The few favorable vestiges that remain of the "Reagan revolution," which sought to give beleaguered American taxpayers a break, may soon become things of the past. As I write this, the big-spending forces on Capitol Hill are gearing up a campaign to cancel and reverse virtually every tax benefit scheduled to go into effect over the next three years.
Dan Rostenkowski (D–Ill.), for example, chairman of the House Ways and Means Committee, unveiled a passel of proposals last February—cunningly called a "tax freeze"—to entirely gut Reagan's tax reforms. And big-taxer-and-spender Sen. Robert Dole (R–Kan.) weighed in with praise for many of Rostenkowski's "sound and sensible" suggestions. The big-tax chorus is loud and growing.
If Congress's profligate politicians get even a part of their plan approved, it will help to stifle any emerging economic recovery in the United States. Consider some of the "high points" of these tax reformers' plans:
• As of January 1, 1985, income-tax brackets are scheduled to be "indexed" to keep up with inflation. What this means is that the federal government will be denied the mountainous windfalls produced by inflation and a "progressive" tax system, wherein those who "make more"—more nominal dollars, that is—must pay ever higher percentages of their incomes in taxes. This is the familiar "bracket creep," and it has effectively enabled the government to increase taxes every year for decades, without having to "go public" with tax-increase laws.
The result has been an explosively growing welfare state, with predictable economic stagnation following close behind. Working people, in the meantime, puzzle over how they can "make more money" each year yet find their standard of living continually eroding. Indexing of income-tax brackets would bring the whole process to a halt, starting in 1985. A so-called tax freeze would repeal income-tax indexation.
• The federal estate and gift tax was pretty effectively gutted by the Economic Recovery Tax Act of 1981. Under the act, less than one percent of all estates would ultimately be taxed—which is the way it should be, as I can think of no reason government should have what someone else has worked a lifetime to earn. The estate- and gift-tax law has decreases scheduled each year through 1987. Congress's big spenders would abolish these and possibly even reverse the tax decreases already in place.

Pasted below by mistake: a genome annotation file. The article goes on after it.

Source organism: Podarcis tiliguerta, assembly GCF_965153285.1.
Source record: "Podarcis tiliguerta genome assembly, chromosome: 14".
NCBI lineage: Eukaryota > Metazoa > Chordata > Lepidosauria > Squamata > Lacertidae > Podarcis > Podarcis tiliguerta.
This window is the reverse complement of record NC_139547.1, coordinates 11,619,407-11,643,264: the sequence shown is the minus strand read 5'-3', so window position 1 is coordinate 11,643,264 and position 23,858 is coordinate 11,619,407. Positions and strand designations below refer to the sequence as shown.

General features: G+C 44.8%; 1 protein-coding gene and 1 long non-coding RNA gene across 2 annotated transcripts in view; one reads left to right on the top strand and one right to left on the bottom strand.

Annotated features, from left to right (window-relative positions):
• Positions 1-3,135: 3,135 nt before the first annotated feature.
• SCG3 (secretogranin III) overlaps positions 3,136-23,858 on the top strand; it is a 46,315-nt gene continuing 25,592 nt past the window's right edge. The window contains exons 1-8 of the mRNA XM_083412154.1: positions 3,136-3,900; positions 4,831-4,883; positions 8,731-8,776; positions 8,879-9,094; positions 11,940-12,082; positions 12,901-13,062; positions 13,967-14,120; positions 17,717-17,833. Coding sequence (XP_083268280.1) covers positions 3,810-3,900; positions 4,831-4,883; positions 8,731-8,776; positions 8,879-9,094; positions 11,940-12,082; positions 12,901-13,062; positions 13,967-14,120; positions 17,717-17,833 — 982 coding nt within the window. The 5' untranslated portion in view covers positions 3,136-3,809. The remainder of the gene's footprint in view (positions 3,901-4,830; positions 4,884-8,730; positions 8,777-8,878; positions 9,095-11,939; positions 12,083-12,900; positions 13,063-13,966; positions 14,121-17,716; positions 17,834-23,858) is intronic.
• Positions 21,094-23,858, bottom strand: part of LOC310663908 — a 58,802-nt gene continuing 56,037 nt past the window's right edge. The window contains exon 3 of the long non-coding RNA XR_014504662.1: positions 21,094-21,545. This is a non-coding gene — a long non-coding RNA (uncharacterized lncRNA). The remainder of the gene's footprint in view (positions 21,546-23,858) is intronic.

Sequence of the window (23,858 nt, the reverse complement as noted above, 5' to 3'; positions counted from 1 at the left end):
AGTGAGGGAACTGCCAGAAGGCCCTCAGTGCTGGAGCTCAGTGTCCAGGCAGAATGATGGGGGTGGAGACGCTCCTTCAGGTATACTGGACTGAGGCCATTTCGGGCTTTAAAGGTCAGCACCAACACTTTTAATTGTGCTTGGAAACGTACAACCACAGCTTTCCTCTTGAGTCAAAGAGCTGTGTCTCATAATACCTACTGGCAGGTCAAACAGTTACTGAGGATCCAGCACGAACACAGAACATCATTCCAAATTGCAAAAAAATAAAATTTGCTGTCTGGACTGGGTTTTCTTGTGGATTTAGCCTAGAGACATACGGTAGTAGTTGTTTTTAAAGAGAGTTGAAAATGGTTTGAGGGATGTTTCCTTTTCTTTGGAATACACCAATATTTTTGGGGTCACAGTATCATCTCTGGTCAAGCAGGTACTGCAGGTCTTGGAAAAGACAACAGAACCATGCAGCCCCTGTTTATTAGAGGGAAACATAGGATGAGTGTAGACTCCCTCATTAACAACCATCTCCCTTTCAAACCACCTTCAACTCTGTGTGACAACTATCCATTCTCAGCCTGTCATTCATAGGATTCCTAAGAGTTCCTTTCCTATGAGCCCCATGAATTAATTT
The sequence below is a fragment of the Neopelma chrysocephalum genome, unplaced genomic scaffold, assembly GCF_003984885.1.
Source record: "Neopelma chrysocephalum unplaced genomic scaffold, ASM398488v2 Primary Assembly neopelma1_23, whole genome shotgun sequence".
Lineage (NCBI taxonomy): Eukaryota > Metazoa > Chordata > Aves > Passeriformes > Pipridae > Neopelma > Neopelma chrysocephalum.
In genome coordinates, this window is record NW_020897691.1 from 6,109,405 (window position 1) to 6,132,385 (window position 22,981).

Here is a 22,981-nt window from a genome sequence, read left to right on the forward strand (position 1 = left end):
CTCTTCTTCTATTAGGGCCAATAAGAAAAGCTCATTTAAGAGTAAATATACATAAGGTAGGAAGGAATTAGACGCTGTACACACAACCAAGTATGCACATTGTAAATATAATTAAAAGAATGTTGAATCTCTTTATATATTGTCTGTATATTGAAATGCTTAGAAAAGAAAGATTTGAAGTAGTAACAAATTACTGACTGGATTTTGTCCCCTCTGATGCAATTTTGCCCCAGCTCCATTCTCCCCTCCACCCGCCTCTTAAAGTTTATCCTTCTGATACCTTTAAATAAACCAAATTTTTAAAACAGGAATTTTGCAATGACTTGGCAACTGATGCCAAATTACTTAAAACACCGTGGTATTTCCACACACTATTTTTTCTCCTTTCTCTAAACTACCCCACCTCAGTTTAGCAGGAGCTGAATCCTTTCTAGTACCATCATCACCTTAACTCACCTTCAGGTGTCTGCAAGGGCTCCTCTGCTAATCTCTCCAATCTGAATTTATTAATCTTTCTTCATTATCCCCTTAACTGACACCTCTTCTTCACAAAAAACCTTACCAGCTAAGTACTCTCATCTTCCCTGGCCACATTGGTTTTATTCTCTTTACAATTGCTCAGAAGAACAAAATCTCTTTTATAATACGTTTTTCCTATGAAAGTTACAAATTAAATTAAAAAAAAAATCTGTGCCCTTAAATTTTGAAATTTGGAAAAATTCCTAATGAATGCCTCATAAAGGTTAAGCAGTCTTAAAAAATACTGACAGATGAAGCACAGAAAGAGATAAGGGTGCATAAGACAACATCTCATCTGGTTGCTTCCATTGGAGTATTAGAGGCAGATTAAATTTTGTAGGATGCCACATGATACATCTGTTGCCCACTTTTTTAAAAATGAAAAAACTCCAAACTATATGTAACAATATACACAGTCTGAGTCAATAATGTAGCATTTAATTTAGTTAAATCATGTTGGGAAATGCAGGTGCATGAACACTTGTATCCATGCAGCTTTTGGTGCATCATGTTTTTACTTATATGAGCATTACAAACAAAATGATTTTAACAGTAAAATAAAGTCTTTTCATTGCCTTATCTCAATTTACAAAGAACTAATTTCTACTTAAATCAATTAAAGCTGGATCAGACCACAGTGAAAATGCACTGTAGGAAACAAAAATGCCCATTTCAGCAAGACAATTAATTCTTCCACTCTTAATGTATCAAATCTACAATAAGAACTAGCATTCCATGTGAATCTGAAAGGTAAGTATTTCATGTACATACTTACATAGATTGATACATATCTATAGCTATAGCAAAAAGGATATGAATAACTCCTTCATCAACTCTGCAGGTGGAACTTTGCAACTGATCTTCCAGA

• Remember the "windfall profits" tax that Jimmy Carter passed to punish the people who produce the oil? Well, some of the provisions of President Reagan's tax-cutting law of 1981 reduced the penalties for producing oil, particularly newly discovered oil. Naturally, the more you tax something, the less you have of it; if you reduce taxes on a commodity like oil, you'll find supplies (and new discoveries) increasing. The new tax "reformers" would abolish scheduled decreases in the "windfall profits" tax.
• How about the new cigarette tax passed by the misnamed Tax Equity and Fiscal Responsibility Act (TEFRA)? Well, one fact about the cigarette tax is that it will automatically expire on October 1, 1985. But if the big spenders get their way, that extra tax will become permanent.
• Remember the new telephone taxes put on us by TEFRA? They, like the cigarette taxes, also are scheduled to self-destruct, in 1986. You guessed it. The big-tax faction wants to make that tax permanent, too.
• Another scheduled tax break is for Americans who work overseas. Right now the federal government taxes money you make anywhere in the world, with slight exceptions. By 1986, overseas income will be tax-free up to $95,000. Guess who wants to repeal that scheduled tax break?
• There are a number of other areas where taxpayers are either currently getting a break or will be getting one in the next few years: We can now deduct charitable contributions from income even if we don't itemize deductions on the Schedule A. In 1985, 15 percent of earned interest, with limitations, will be deductible on our tax returns. Depreciation levels are set so that businesses can take faster write-offs than in the past. Starting in 1986, the tax exclusion for pension-plan contributions will be indexed to inflation—which means we'll all be able to increase our pension contributions dramatically without having to pay additional taxes. And so forth. Congress's big spenders have at least 13 separate tax breaks on their hit list, and if they succeed, every man, woman, and child in America will be adversely affected.
Some of Reagan's aides can be expected to fight the big taxers' proposals, even if weakly, while others will work behind the scenes to undercut administration resistance to such plans (since, apparently, few of Reagan's advisors actually believe what the president believes in). And there is no scarcity of congressional politicos who think that government creates prosperity by taxing working people and spending the proceeds on politically favored pressure groups.
If Rostenkowski and his ilk dominate the political scene with their skewed view of how to achieve economic recovery, look out: More and more people will be turning to the subterranean economy. Still others will think about it and sensibly choose a poorer lifestyle with less work but more leisure time. And still others will hunker down and prepare themselves for the endless stagnation of a society going nowhere.
Tim Condon is an attorney and tax specialist practicing in Florida.